-- Helping launch Leadership Tomorrow, responsible for seeding the area with hundreds of budding entrepreneurs and community leaders.
-- Helping get the Seattle Symphony and Children's Hospital on sound footing financially with smart, plugged-in fund-raising programs run by spun-off foundations.
-- Raising corporate community consciousness through Washington Gives, the 5-percent-a-year of income and 5-hours-a-week-of-time project she took over after Ned Skinner's death in 1988.
-- In 1991 the entire Gates clan was named philanthropic family of the year by Washington Gives.
-- And the mother-son connection, responsible for the latter's $12 million contribution to UW biotech research two years ago and luring of bioengineer Lee Hood from Caltech.
"Mary is the perfect example of being able to get a whole lot done if you don't worry about who gets the credit," said the Rev. Dale Turner, whose University Congregational Church the Gates family attended.
Gates decided to retire from the board of regents after she and her husband, a prominent attorney for years with Preston Thorgrimson, conducted a "trial retirement" last winter in Palm Springs, Calif., and found they enjoyed lighter duty.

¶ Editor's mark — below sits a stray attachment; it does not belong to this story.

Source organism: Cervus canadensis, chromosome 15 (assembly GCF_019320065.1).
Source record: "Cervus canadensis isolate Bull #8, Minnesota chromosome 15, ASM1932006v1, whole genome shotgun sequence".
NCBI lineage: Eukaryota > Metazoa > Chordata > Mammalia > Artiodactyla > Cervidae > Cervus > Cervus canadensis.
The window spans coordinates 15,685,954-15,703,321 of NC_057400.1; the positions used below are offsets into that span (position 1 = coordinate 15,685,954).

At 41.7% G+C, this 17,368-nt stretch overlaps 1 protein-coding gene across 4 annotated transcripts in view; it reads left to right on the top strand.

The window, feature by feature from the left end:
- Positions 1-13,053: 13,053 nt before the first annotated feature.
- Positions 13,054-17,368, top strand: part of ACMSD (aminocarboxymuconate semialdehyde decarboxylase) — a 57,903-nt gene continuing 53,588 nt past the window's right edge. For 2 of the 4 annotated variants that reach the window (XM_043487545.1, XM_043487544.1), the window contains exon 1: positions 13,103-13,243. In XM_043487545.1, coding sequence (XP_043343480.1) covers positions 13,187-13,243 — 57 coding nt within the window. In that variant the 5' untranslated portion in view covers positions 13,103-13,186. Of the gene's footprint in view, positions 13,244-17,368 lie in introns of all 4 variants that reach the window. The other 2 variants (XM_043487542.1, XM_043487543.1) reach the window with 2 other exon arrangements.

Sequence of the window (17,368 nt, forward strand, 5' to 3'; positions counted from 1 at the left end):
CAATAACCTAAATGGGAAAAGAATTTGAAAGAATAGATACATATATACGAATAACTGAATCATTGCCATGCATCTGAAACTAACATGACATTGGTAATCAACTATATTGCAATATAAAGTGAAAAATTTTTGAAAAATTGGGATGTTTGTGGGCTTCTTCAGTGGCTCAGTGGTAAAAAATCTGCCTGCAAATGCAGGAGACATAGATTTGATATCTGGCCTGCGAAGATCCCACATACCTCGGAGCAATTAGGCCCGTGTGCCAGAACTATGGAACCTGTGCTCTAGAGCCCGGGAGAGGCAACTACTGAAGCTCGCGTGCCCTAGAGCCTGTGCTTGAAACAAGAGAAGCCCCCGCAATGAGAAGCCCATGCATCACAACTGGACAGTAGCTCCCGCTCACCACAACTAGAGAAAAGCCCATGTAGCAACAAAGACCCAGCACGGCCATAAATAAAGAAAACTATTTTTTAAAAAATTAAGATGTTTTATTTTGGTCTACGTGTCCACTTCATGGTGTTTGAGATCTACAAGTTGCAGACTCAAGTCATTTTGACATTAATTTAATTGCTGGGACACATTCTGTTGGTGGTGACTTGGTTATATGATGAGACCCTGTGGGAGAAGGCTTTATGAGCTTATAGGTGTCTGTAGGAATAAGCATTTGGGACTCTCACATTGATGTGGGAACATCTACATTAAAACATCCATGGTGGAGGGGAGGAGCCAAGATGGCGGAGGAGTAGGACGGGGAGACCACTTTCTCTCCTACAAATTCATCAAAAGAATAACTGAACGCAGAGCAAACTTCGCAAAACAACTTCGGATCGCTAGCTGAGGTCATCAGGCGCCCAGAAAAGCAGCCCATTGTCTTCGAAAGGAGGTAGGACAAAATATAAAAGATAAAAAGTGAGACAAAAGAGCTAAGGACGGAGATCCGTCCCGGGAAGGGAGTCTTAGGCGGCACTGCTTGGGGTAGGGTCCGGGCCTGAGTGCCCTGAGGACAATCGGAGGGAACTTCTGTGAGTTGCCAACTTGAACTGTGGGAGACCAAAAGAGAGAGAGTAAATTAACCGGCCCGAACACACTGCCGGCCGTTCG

But the Gates years were pivotal.
As chief of the fiscally strategic Metropolitan Tract Committee she helped oversee crucial leases of 11 downtown acres during a downtown construction era that, with construction of the Rainier Tower and renovation of the Four Seasons Olympic, brought Seattle to world-class status. The university kept the lucrative downtown property after moving north of the Ship Canal in 1895.
When the issue of South African investments tore apart the campus in the early 1980s, Gates pushed first for adoption of the Sullivan principles - written by a General Motors director in support of human-rights standards on investment - and later for divestiture, more as a means of keeping the campus from tearing itself apart than as a path clearly beneficial to the country itself.
"We grappled with the question, what was going to happen to the black people of South Africa if there were no employment?" Gates said. "There were sound arguments on both sides."
Gates is keeping busy. Just last month she was elected to the board of Independent Sector, a Washington, D.C.-based coalition for volunteerism and philanthropy, two Mary Gates touchstones.